Drug and alcohol use seems commonplace in today’s culture. “Poppin’ bottles,” “always rollin’ up,” and “I’m sippin’ and I’m faded” are just a few of the substance-referenced lyrics mentioned in some of the songs off WGCI’s top 10 video list from the beginning of this month. But hip-hop is not all to blame. A summer breeze on a residential block in the Austin or Garfield neighborhoods may bring in a whiff of weed or the aroma of E&J your way. Whether we hear it in the music or see it in the streets, substance use and abuse greatly affects our lives, as well as the lives of our children.

Nearly a fourth of African-American high school students in Illinois used marijuana one or more times a month and over 30 percent drank alcohol at least once within that same time frame, according to data reported by the Centers for Disease Control and Prevention (CDC).

Children have easy access to drugs and alcohol in our community, and easy access can make them easy prey, cutting short their hopes for a better future and a longer life. As parents, it is important that you are knowledgeable about drug and alcohol prevention, warning signs and treatment.

Prevention and education

Kids are most likely to abstain from drugs and alcohol if they have parents who recommend that they abstain. According to parent blogger Tari Marshall of ThePartnershipatDrugfree.org, “One of the top 10 reasons teens say they don’t drink is that they don’t want to disappoint their parents.”

However, when parents allow their children to sip champagne on special occasions or taste an alcoholic beverage every now and then, they are implicitly permitting their kids to drink. So if you want your child to stay away from harmful substances, don’t lower the bar. Parents can also set the standard for their children’s alcohol and drug use by cutting back or abstaining themselves. Show your child how much fun life is without drugs and alcohol by modeling that on your own.

Another way is by getting involved in your children’s lives. Show up at their schools. Know their friends. Require them to be home each night at a certain time, and know who they are with and what they are doing before then. Such preventive measures, although time consuming and effortful, can save you the money and pain of reactive efforts down the road.

Signs and symptoms

The most commonly used substances for African-American high school students in Illinois, as reported by CDC, are alcohol and marijuana. Warning signs for both substances include, but are not limited to, family withdrawal, secrecy regarding activities or friends, decline in school performance and/or behavior, and an I-don’t-care attitude. Alcohol and marijuana use presents some distinguishing physical symptoms as well, such as red eyes for those who smoke marijuana and glazed eyes for those who drink. These signs could also indicate other problems as well, and each child is different. Therefore, it is best to consult other resources and then filter the information through what you already know about your child.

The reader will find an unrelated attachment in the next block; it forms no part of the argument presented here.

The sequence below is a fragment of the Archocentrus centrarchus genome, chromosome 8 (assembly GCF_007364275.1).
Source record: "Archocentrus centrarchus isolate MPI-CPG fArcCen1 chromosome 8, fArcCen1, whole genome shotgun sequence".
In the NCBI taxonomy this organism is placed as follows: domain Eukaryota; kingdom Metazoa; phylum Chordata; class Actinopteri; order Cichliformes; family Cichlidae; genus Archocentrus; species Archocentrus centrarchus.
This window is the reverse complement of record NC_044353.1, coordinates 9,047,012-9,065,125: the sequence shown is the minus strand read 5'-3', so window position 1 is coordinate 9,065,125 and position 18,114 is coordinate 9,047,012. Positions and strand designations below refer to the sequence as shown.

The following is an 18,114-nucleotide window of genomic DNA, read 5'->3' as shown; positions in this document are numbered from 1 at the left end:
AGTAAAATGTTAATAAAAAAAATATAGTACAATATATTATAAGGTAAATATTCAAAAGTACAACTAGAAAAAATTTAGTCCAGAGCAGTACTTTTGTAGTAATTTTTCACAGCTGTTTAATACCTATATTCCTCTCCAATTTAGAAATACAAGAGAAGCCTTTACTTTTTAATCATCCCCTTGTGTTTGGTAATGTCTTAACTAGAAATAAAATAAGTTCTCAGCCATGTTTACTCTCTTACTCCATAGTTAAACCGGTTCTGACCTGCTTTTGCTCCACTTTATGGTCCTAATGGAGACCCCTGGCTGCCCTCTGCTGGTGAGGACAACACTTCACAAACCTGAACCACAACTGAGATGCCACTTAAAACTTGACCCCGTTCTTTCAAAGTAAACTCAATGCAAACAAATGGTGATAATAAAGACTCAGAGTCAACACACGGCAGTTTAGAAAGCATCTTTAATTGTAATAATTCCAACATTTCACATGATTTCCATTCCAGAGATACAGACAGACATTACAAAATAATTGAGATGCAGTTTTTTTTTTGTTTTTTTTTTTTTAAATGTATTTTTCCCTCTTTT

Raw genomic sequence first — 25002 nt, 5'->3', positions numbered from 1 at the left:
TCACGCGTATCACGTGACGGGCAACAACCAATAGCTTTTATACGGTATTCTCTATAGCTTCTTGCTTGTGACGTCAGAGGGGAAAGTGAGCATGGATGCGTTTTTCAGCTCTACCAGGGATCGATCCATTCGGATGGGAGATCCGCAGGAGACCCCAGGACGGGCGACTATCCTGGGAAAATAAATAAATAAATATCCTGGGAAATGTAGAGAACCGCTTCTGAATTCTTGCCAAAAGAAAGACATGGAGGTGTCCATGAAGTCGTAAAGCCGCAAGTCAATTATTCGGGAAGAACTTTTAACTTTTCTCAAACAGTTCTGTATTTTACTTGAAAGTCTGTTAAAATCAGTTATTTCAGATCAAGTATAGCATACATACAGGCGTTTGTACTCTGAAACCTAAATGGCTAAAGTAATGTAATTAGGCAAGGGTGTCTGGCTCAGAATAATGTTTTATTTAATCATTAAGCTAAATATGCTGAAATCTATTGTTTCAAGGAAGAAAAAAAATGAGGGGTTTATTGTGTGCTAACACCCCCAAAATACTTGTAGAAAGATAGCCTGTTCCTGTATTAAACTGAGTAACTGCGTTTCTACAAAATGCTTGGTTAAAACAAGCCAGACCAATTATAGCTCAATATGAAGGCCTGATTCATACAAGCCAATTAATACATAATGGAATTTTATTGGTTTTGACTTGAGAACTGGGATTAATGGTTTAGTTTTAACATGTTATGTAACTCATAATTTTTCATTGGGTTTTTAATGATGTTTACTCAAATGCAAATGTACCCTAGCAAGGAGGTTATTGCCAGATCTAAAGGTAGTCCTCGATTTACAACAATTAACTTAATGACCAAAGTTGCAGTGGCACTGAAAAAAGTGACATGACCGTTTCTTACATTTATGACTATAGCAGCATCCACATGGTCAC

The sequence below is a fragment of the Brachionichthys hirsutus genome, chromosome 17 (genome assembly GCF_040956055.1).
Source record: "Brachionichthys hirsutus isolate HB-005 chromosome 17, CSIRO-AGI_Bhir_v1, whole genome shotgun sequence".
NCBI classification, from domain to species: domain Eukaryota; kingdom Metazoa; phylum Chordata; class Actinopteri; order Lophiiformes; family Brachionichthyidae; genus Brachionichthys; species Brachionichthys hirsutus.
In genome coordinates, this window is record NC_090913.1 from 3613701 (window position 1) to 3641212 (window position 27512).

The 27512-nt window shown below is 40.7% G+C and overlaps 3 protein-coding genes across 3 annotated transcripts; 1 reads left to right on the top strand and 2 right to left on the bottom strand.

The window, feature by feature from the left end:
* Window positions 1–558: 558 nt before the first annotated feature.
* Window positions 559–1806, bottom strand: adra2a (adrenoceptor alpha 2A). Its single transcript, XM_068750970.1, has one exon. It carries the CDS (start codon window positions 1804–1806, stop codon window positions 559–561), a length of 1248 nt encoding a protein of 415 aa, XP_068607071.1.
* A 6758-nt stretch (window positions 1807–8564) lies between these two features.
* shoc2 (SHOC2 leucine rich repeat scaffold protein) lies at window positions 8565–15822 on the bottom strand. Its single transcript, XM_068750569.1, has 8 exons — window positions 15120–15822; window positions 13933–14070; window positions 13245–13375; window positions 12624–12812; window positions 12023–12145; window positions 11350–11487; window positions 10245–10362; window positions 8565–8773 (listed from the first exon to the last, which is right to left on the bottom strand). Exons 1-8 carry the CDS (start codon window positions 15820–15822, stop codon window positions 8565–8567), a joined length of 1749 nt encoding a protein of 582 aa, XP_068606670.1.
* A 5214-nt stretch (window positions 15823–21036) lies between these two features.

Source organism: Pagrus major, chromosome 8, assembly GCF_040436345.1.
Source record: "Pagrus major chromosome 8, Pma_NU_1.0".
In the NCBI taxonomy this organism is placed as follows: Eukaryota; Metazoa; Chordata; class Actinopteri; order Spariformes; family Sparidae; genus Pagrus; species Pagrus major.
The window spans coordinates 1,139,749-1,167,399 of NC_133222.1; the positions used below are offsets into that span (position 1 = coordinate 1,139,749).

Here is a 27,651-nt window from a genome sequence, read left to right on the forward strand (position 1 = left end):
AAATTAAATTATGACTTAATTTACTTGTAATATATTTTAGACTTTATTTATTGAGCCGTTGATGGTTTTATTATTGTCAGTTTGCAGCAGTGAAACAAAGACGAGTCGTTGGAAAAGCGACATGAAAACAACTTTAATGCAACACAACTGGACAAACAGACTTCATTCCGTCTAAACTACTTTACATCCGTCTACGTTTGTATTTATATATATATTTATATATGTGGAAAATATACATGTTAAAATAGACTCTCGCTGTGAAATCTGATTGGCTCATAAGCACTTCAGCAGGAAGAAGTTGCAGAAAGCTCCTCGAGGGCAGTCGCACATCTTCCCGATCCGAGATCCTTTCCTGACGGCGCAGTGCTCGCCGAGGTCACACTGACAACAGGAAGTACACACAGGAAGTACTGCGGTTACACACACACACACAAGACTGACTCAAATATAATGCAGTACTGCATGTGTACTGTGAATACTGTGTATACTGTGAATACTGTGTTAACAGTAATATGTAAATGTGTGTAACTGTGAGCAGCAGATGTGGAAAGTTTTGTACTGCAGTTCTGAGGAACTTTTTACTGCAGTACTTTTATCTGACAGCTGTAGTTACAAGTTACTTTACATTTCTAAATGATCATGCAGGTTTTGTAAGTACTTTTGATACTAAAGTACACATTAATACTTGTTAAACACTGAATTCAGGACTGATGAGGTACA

Intervention and treatment

Drug and alcohol addiction shames many parents, and they tend to suffer in isolation while watching their children’s lives destroyed. If you are a parent who just found out that your child is using or abusing, please know there are communities that can support you and answer your questions as you determine what to do for your child. Schools usually employ social workers or counselors who can refer you to agencies or treatment centers where help is available. If possible, you can also ask your family doctor about treatment centers that are appropriate for your child. Finally, there are also great resources on the web. The site www.timetogethelp.drugfree.org is a one-stop-shop for preparing your child’s road to recovery. The site provides parents with tips on how to intervene when your child is using, questions to ask treatment facilities, and a community of parents whose children have similar issues.

Know what it takes to help your children have happy and healthy lifestyles and pave the way for their kids to have the same.

China Hill is a curriculum writer for KIPP Ascend Charter School on the West Side.